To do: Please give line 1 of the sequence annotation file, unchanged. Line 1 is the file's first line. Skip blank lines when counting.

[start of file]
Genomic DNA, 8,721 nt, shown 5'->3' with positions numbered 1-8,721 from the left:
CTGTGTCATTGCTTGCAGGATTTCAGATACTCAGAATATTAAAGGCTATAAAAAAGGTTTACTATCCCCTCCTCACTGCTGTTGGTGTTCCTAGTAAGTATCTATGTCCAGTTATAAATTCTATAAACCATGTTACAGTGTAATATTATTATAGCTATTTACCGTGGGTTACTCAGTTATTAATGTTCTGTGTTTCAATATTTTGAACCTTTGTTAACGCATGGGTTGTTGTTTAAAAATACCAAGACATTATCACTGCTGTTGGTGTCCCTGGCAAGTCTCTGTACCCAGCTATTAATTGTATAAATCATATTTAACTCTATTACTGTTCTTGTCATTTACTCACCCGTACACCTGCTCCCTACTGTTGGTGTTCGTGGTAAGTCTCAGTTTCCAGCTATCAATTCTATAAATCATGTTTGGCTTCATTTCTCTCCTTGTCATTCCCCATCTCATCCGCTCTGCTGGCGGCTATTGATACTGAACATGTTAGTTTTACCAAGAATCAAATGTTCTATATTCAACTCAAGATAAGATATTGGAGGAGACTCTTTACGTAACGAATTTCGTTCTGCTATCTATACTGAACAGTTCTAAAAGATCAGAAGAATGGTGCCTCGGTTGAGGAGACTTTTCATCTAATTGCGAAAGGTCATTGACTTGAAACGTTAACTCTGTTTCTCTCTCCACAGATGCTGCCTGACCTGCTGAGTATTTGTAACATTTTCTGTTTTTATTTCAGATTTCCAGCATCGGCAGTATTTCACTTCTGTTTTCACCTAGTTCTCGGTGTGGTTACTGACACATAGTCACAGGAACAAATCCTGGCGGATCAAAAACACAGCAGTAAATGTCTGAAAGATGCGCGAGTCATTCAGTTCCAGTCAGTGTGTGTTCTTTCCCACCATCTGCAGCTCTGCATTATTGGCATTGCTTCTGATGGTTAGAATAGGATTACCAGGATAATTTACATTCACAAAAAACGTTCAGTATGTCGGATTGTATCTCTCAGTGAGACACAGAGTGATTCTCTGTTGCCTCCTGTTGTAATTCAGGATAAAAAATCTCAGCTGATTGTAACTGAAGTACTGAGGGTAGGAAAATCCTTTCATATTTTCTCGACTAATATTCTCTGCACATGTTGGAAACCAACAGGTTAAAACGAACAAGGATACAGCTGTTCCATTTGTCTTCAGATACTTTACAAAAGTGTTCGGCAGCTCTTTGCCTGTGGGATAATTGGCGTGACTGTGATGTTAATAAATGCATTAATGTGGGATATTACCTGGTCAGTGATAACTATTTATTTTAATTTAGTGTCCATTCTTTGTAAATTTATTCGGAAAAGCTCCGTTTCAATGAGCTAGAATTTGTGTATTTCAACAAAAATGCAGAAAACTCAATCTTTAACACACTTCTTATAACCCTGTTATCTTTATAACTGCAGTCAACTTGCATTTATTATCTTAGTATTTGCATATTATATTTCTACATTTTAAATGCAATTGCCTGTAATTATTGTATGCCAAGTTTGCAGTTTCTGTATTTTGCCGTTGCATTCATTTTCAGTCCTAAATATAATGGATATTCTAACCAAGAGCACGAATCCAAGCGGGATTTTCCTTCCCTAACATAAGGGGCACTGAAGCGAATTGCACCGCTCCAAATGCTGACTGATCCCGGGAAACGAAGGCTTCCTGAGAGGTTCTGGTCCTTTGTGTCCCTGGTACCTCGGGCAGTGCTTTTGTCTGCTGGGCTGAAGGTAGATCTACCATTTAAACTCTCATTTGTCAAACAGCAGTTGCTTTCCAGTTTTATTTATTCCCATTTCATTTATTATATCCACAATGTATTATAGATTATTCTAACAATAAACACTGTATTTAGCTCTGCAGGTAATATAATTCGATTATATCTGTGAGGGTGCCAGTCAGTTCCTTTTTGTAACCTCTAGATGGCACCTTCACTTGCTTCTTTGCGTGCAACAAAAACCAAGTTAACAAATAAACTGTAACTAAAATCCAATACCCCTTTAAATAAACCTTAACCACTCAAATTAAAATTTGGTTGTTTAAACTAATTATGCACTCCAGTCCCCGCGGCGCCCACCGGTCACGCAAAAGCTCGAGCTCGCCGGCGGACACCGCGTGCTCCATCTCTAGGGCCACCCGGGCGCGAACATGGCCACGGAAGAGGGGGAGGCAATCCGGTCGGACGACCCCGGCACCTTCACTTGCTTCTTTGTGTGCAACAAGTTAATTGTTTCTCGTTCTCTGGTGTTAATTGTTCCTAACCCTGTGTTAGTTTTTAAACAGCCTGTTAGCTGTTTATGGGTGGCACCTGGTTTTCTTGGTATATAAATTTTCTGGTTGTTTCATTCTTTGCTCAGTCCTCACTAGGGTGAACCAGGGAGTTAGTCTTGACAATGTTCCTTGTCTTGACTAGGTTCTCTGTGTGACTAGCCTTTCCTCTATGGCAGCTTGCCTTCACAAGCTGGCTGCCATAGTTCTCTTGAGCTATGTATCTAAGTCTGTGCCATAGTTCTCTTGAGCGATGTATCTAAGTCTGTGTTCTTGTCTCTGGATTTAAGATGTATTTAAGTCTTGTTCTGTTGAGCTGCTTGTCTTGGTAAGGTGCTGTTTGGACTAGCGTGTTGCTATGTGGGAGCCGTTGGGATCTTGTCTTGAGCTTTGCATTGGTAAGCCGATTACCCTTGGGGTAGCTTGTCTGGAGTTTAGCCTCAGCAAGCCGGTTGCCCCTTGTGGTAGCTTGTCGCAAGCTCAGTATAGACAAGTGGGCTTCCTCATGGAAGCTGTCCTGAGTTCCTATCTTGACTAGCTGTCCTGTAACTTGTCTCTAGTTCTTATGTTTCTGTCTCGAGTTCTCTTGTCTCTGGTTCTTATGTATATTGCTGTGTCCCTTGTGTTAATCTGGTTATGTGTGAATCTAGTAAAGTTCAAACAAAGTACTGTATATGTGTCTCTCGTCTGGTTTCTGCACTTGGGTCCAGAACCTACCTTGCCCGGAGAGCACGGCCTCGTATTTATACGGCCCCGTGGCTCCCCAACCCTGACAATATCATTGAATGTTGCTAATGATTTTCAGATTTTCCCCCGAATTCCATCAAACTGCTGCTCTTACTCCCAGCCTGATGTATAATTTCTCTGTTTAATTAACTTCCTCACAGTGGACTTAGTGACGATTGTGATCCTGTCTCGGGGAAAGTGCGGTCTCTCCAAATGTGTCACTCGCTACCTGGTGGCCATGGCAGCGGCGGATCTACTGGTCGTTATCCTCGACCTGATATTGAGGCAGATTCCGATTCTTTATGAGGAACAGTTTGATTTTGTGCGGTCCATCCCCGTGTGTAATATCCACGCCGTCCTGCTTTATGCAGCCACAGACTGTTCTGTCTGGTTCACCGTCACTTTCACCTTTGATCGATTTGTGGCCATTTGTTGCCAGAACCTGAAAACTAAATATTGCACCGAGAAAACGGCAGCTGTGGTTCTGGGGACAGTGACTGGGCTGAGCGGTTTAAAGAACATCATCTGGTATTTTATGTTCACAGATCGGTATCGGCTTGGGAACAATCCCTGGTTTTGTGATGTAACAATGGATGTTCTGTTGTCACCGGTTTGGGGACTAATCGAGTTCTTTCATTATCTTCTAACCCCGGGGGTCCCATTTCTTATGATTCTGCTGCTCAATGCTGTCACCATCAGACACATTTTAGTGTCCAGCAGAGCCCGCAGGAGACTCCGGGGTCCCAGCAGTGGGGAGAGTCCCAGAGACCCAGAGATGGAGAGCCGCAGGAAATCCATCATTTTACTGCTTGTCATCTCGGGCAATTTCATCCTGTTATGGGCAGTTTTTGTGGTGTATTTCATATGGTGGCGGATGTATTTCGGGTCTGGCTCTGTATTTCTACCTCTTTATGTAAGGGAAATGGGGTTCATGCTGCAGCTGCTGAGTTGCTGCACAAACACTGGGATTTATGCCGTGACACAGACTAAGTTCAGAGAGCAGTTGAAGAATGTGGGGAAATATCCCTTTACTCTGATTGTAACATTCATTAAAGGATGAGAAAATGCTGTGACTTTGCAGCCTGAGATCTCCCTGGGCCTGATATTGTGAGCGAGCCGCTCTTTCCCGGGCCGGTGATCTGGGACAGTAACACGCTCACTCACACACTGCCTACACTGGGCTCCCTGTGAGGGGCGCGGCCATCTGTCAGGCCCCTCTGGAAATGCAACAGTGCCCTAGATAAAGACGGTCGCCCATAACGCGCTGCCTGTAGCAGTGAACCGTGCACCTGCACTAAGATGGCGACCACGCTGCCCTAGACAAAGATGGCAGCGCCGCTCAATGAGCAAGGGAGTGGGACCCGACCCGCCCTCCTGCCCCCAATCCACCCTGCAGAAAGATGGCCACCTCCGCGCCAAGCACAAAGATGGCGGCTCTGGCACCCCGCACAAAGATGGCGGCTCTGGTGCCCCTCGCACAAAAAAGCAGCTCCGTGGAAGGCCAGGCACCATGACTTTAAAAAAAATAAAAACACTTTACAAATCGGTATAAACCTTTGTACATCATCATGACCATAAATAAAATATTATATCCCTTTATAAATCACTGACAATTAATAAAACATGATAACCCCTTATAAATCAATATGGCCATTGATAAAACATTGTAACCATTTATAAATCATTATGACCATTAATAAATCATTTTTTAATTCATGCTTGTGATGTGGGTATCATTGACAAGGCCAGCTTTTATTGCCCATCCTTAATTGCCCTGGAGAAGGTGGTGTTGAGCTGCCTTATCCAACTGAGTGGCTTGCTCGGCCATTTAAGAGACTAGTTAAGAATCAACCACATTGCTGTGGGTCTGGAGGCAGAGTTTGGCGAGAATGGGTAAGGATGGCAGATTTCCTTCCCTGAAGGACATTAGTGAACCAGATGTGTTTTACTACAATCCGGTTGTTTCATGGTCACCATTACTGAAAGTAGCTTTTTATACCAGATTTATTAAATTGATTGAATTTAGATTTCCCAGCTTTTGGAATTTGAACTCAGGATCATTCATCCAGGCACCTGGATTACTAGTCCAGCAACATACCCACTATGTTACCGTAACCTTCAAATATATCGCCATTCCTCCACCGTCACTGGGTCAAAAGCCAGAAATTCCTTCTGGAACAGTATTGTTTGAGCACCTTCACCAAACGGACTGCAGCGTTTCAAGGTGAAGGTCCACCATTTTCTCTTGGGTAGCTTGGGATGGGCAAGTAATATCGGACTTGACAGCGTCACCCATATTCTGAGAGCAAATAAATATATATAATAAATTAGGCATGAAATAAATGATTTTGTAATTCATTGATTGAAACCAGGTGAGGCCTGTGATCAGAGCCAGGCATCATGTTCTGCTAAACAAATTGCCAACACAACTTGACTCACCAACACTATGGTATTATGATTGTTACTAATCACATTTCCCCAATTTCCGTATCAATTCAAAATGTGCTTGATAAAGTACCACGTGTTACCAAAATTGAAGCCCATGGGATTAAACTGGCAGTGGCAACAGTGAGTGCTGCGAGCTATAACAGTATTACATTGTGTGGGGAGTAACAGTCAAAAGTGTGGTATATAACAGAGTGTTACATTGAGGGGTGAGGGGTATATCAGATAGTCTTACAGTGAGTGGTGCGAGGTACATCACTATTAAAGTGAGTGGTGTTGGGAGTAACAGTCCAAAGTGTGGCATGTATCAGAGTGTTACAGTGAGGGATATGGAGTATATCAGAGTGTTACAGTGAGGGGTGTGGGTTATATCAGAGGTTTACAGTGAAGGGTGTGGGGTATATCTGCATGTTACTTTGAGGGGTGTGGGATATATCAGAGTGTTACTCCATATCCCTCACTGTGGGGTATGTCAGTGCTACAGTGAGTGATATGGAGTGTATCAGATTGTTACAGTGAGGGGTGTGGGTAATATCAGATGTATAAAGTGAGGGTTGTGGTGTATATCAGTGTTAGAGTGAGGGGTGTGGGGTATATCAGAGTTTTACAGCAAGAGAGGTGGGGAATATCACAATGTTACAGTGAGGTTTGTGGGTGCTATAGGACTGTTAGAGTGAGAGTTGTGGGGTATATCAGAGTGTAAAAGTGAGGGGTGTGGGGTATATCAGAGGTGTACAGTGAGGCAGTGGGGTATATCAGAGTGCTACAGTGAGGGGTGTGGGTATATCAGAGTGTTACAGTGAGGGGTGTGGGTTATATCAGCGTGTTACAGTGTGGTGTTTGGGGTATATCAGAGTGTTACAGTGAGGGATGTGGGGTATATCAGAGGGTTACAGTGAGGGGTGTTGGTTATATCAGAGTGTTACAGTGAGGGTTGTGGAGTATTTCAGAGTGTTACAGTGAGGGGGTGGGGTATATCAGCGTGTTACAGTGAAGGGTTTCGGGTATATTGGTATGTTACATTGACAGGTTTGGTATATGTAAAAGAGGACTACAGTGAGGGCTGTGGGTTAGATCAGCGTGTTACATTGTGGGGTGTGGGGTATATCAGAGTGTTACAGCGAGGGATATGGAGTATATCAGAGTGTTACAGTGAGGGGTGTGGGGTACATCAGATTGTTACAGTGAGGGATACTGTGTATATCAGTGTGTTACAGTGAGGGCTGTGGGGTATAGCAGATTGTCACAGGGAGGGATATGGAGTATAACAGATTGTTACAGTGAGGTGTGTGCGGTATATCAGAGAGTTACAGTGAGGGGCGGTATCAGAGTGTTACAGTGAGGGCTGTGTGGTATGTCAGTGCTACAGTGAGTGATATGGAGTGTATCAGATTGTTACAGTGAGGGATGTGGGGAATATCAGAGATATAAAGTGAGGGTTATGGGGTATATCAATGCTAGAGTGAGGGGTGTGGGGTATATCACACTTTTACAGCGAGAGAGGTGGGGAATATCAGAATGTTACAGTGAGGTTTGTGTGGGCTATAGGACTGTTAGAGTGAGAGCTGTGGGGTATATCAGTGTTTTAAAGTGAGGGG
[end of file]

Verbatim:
Genomic DNA, 8,721 nt, shown 5'->3' with positions numbered 1-8,721 from the left: